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I Can Read It All by Myself - The Beginner Books Story

I Can Read It All by Myself

The Beginner Books Story

By Paul V. Allen
Hardcover : 9781496834041, 366 pages, 47 b&w illustrations, May 2021
Paperback : 9781496834058, 366 pages, 47 b&w illustrations, May 2021

A first-of-its-kind history of Ted Geisel and the beloved children's book series he created

Description

In the late 1950s, Ted Geisel took on the challenge of creating a book using only 250 unique first-grade words, something that aspiring readers would have both the ability and the desire to read. The result was an unlikely children’s classic, The Cat in the Hat. But Geisel didn’t stop there. Using The Cat in the Hat as a template, he teamed with Helen Geisel and Phyllis Cerf to create Beginner Books, a whole new category of readers that combined research-based literacy practices with the logical insanity of Dr. Seuss.

The books were an enormous success, giving the world such authors and illustrators as P. D. Eastman, Roy McKie, and Stan and Jan Berenstain, and beloved bestsellers such as Are You My Mother?; Go, Dog. Go!; Put Me in the Zoo; and Green Eggs and Ham.

The story of Beginner Books—and Ted Geisel’s role as “president, policymaker, and editor” of the line for thirty years—has been told briefly in various biographies of Dr. Seuss, but I Can Read It All by Myself: The Beginner Books Story presents it in full detail for the first time. Drawn from archival research and dozens of brand-new interviews, I Can Read It All by Myself explores the origins, philosophies, and operations of Beginner Books from The Cat in the Hat in 1957 to 2019’s A Skunk in My Bunk, and reveals the often-fascinating lives of the writers and illustrators who created them.

Reviews

"Beginner Books finally get their literary due in this must-have for children’s book lovers, Dr. Seuss fans, publishing history buffs, or anyone who remembers that grand day when a fly went by, knows that you never feed a fish more than a spot, or has ever asked the eternal question, ‘Are you my mother?’ Those of us born in the ’60s, ’70s, and ’80s fell in love with books through the words and pictures of Theodor Geisel, P. D. Eastman, Roy McKie, Helen Palmer, Al Perkins, the Berenstains, Michael Frith, Eric Gurney, and Fritz Siebel, and the history of how the series came to be is as rich and colorful as the books themselves. Anecdotal stories take the reader through each era and each book, revealing a wealth of understanding of how these iconic creations came to capture the hearts and imaginations of generations of first readers. Hats off to Mr. Allen for writing a fabulous celebration of this beloved and quintessential series. Go, Dog. Go!"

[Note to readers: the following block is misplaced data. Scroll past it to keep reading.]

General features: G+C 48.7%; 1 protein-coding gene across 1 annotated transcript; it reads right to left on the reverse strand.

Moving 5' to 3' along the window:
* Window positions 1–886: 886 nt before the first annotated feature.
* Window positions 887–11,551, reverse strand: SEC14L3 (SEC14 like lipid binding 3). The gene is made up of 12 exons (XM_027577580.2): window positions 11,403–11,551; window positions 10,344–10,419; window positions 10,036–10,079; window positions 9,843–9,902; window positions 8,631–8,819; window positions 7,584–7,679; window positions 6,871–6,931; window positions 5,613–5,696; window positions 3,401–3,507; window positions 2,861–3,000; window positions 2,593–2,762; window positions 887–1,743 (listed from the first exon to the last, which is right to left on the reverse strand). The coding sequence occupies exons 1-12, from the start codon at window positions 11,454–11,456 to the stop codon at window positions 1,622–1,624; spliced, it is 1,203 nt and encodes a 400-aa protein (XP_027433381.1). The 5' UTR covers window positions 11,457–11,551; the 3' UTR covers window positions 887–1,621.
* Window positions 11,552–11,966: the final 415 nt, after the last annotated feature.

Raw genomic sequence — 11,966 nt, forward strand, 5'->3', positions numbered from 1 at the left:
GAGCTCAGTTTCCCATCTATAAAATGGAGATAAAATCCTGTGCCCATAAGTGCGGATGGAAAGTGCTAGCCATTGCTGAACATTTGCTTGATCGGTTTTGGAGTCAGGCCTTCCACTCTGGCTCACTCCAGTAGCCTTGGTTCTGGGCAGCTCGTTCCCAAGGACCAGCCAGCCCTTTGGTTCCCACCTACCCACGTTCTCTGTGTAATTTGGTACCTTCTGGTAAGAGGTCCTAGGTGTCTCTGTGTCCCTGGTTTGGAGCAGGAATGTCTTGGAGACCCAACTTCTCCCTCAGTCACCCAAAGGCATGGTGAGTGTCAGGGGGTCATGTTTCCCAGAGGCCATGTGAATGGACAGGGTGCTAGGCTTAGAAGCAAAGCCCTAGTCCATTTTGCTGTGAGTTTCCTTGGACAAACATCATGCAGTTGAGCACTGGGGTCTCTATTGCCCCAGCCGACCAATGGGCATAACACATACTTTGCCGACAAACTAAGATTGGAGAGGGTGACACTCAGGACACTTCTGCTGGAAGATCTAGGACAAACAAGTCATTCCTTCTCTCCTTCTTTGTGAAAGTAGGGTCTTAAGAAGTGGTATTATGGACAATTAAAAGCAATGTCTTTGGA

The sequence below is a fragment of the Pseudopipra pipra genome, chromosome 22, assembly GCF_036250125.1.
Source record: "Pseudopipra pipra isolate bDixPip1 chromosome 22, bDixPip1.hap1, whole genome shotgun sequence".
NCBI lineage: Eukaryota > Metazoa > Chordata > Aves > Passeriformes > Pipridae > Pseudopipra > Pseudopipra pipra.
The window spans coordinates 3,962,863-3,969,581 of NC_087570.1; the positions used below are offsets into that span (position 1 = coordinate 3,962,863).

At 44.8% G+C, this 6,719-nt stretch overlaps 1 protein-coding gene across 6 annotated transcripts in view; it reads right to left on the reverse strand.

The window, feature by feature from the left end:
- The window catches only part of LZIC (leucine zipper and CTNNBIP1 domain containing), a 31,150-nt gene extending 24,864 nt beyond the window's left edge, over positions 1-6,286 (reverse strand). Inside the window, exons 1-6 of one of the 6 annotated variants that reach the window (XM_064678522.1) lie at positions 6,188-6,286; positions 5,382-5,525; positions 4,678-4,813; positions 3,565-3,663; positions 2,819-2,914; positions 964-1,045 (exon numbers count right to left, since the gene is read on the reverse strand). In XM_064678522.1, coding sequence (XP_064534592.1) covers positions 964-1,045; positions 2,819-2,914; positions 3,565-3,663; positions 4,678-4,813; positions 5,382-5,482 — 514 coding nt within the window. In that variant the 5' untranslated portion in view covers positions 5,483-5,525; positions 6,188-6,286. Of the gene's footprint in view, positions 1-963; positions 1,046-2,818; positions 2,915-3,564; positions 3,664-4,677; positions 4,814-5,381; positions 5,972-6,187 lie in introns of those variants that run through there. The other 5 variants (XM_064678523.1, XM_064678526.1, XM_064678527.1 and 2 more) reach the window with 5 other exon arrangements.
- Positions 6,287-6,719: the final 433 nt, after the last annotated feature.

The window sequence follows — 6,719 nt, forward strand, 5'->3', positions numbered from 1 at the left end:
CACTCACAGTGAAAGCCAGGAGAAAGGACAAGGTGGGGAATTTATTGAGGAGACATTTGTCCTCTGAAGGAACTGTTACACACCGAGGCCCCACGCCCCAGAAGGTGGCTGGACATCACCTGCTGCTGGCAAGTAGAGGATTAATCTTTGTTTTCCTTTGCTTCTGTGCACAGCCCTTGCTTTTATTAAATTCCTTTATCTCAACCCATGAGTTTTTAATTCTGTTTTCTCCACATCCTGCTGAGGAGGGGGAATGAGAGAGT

- Burgin Streetman, director of marketing at Trinity University Press, writer, and blogger at Vintage Kids’ Books My Kid Loves

"Paul V. Allen does some long-overdue deep-drill research to give us—at last!—not only the smartly written story of the how and the why of the groundbreaking Beginner Books, but—just as important—also the who. While it was Dr. Seuss at the helm, Beginner Books was a team of talented creators whose work touched and defined your childhood—and maybe even taught you to read. For the first time, Allen turns the spotlight on the writers and artists who made Beginner Books a household name and a schoolroom staple, teaching generations of young readers not only how to read, but to love doing it. "

- Brian Jay Jones, author of Becoming Dr. Seuss: Theodor Geisel and the Making of an American Imagination

"Paul V. Allen painstakingly documents the origins, growth, and continued life of a major milestone in the modern history of childhood literacy initiatives in America, the Beginner Books line published by Random House. A valuable study with a fascinating story to tell. "

- Leonard S. Marcus, author of Minders of Make-Believe: Idealists, Entrepreneurs, and the Shaping of American Children's Literature and Dear Genius: The Letters of Ursula Nordstrom

"I Can Read It All by Myself: The Beginner Books Story is an entertaining, engaging, and interesting read for those interested in the history of children’s literature. The breezy style and anecdotes about the authors, illustrators, and publishers work to drive interest and hold the reader’s attention. "

- Vikki Terrile, assistant professor at Queensborough Community College CUNY